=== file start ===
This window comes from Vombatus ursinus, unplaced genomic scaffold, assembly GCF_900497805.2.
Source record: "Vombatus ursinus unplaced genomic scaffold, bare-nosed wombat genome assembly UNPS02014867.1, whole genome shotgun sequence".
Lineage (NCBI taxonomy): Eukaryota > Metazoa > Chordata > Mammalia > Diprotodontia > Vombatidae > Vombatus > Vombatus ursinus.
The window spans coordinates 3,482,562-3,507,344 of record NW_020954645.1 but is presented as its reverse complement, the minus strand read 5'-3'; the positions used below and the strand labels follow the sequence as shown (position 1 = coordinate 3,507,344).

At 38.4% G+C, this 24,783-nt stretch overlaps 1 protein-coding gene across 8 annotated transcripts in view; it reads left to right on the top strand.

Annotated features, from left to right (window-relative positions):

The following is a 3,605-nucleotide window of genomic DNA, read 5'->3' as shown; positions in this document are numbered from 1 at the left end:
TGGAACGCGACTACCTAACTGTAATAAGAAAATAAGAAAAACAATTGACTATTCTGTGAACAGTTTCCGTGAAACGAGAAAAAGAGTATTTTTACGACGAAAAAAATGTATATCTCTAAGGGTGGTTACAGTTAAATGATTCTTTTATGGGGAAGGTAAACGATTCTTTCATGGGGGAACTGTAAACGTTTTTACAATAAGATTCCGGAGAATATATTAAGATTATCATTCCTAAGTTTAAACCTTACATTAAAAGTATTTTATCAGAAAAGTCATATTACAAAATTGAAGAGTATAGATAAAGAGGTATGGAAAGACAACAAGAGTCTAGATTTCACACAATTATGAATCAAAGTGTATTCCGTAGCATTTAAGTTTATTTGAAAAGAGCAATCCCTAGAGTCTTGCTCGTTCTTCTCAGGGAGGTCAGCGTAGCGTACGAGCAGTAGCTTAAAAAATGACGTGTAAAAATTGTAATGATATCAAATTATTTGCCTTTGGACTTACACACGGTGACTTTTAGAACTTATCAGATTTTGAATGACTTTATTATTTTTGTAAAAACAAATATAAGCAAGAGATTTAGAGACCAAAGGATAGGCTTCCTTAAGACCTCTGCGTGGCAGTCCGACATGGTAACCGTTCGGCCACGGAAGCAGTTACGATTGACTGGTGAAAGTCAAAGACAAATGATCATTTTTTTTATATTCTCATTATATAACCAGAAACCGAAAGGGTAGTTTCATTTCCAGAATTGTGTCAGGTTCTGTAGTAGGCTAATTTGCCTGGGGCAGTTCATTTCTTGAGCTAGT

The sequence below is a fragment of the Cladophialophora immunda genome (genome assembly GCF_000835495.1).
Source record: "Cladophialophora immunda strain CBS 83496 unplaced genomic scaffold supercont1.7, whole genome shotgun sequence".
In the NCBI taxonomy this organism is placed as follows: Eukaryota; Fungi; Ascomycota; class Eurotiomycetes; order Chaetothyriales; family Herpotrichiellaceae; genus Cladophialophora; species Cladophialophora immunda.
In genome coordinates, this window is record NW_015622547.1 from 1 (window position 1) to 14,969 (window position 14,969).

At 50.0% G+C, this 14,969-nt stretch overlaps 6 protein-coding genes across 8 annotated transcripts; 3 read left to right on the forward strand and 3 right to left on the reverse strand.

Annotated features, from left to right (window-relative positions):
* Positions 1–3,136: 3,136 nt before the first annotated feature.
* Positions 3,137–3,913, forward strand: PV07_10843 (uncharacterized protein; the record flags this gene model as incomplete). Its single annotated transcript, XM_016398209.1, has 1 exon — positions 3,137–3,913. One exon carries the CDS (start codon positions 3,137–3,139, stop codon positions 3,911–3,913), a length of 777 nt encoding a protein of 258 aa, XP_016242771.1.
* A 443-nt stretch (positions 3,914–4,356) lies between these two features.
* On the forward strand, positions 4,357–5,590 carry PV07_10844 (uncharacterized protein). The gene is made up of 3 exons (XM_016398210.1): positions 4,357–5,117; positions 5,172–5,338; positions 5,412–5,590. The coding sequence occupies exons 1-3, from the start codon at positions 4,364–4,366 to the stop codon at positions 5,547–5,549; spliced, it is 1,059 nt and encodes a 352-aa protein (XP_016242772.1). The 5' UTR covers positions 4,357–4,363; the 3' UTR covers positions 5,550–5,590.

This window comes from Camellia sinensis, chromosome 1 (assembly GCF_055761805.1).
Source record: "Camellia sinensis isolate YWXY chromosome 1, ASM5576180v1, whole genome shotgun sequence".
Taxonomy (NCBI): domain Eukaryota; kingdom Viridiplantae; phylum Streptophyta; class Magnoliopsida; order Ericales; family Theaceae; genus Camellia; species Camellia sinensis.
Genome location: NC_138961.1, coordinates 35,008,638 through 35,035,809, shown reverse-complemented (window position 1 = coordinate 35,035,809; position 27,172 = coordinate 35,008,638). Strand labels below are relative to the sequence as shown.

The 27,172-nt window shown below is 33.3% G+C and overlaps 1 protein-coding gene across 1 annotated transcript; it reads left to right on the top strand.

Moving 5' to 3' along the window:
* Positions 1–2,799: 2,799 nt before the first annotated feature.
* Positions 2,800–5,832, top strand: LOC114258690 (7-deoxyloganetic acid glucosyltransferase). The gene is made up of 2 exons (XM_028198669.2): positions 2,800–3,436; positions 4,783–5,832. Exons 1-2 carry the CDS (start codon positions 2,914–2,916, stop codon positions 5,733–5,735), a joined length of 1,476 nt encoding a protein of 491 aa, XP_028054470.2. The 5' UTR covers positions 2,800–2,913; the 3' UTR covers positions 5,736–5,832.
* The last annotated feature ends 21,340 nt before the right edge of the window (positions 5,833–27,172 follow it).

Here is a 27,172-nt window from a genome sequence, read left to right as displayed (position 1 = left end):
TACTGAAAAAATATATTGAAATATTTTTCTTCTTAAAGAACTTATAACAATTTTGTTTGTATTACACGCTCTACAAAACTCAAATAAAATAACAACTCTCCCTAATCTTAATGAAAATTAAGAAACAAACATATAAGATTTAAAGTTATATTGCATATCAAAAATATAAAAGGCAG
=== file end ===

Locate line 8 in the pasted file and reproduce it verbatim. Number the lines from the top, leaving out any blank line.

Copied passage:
TGGAACGCGACTACCTAACTGTAATAAGAAAATAAGAAAAACAATTGACTATTCTGTGAACAGTTTCCGTGAAACGAGAAAAAGAGTATTTTTACGACGAAAAAAATGTATATCTCTAAGGGTGGTTACAGTTAAATGATTCTTTTATGGGGAAGGTAAACGATTCTTTCATGGGGGAACTGTAAACGTTTTTACAATAAGATTCCGGAGAATATATTAAGATTATCATTCCTAAGTTTAAACCTTACATTAAAAGTATTTTATCAGAAAAGTCATATTACAAAATTGAAGAGTATAGATAAAGAGGTATGGAAAGACAACAAGAGTCTAGATTTCACACAATTATGAATCAAAGTGTATTCCGTAGCATTTAAGTTTATTTGAAAAGAGCAATCCCTAGAGTCTTGCTCGTTCTTCTCAGGGAGGTCAGCGTAGCGTACGAGCAGTAGCTTAAAAAATGACGTGTAAAAATTGTAATGATATCAAATTATTTGCCTTTGGACTTACACACGGTGACTTTTAGAACTTATCAGATTTTGAATGACTTTATTATTTTTGTAAAAACAAATATAAGCAAGAGATTTAGAGACCAAAGGATAGGCTTCCTTAAGACCTCTGCGTGGCAGTCCGACATGGTAACCGTTCGGCCACGGAAGCAGTTACGATTGACTGGTGAAAGTCAAAGACAAATGATCATTTTTTTTATATTCTCATTATATAACCAGAAACCGAAAGGGTAGTTTCATTTCCAGAATTGTGTCAGGTTCTGTAGTAGGCTAATTTGCCTGGGGCAGTTCATTTCTTGAGCTAGT